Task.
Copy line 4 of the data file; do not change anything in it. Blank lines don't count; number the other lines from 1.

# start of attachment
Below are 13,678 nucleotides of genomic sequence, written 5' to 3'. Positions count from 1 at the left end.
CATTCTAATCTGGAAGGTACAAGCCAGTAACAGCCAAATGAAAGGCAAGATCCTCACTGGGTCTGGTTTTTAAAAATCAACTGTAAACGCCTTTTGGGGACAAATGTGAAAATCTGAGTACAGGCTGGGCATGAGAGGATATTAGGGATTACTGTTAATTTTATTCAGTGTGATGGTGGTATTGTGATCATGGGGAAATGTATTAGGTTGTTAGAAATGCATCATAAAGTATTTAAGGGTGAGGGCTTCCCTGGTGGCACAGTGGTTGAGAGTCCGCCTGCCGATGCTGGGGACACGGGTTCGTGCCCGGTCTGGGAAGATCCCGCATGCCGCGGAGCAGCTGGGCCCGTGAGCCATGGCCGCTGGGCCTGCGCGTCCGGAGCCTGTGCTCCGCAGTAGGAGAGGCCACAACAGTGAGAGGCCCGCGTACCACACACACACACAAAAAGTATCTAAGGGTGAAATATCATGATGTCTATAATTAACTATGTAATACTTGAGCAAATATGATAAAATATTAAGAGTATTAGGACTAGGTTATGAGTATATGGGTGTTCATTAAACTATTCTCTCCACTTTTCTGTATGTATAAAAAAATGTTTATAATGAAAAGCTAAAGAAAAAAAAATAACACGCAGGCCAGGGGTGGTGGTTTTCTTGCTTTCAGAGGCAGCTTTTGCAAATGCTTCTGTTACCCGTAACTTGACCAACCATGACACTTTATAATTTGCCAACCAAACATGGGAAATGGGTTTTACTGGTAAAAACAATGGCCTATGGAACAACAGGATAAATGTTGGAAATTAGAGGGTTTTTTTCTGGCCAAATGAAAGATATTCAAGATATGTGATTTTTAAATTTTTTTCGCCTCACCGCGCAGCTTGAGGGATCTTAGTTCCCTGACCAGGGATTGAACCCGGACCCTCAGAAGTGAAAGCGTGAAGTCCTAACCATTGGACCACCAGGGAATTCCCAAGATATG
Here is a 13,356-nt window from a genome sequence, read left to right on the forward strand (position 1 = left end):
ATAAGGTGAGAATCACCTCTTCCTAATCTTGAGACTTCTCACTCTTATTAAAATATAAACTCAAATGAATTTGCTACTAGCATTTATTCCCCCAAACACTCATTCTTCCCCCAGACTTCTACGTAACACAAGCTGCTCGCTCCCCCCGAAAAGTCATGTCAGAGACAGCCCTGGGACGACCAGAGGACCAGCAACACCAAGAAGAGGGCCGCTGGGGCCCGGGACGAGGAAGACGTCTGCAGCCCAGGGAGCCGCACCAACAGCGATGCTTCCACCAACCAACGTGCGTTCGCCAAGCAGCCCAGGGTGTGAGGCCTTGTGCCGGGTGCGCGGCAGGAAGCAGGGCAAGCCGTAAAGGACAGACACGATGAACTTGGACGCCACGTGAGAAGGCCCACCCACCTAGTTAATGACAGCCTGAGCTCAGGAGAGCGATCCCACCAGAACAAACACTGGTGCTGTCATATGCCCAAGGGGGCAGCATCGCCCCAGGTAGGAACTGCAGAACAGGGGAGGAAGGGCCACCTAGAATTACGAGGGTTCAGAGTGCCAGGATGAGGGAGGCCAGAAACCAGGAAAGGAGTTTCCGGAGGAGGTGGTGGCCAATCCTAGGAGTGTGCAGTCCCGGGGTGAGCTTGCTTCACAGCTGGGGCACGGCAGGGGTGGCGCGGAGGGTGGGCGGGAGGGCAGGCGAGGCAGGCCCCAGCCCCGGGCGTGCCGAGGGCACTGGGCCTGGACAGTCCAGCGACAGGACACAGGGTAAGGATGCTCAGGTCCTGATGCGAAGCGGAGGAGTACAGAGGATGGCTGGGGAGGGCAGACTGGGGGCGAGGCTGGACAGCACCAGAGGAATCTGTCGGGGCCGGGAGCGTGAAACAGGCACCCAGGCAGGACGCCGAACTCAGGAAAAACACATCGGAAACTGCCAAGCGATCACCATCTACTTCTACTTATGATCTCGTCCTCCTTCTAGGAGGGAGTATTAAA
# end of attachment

ATAAGGTGAGAATCACCTCTTCCTAATCTTGAGACTTCTCACTCTTATTAAAATATAAACTCAAATGAATTTGCTACTAGCATTTATTCCCCCAAACACTCATTCTTCCCCCAGACTTCTACGTAACACAAGCTGCTCGCTCCCCCCGAAAAGTCATGTCAGAGACAGCCCTGGGACGACCAGAGGACCAGCAACACCAAGAAGAGGGCCGCTGGGGCCCGGGACGAGGAAGACGTCTGCAGCCCAGGGAGCCGCACCAACAGCGATGCTTCCACCAACCAACGTGCGTTCGCCAAGCAGCCCAGGGTGTGAGGCCTTGTGCCGGGTGCGCGGCAGGAAGCAGGGCAAGCCGTAAAGGACAGACACGATGAACTTGGACGCCACGTGAGAAGGCCCACCCACCTAGTTAATGACAGCCTGAGCTCAGGAGAGCGATCCCACCAGAACAAACACTGGTGCTGTCATATGCCCAAGGGGGCAGCATCGCCCCAGGTAGGAACTGCAGAACAGGGGAGGAAGGGCCACCTAGAATTACGAGGGTTCAGAGTGCCAGGATGAGGGAGGCCAGAAACCAGGAAAGGAGTTTCCGGAGGAGGTGGTGGCCAATCCTAGGAGTGTGCAGTCCCGGGGTGAGCTTGCTTCACAGCTGGGGCACGGCAGGGGTGGCGCGGAGGGTGGGCGGGAGGGCAGGCGAGGCAGGCCCCAGCCCCGGGCGTGCCGAGGGCACTGGGCCTGGACAGTCCAGCGACAGGACACAGGGTAAGGATGCTCAGGTCCTGATGCGAAGCGGAGGAGTACAGAGGATGGCTGGGGAGGGCAGACTGGGGGCGAGGCTGGACAGCACCAGAGGAATCTGTCGGGGCCGGGAGCGTGAAACAGGCACCCAGGCAGGACGCCGAACTCAGGAAAAACACATCGGAAACTGCCAAGCGATCACCATCTACTTCTACTTATGATCTCGTCCTCCTTCTAGGAGGGAGTATTAAA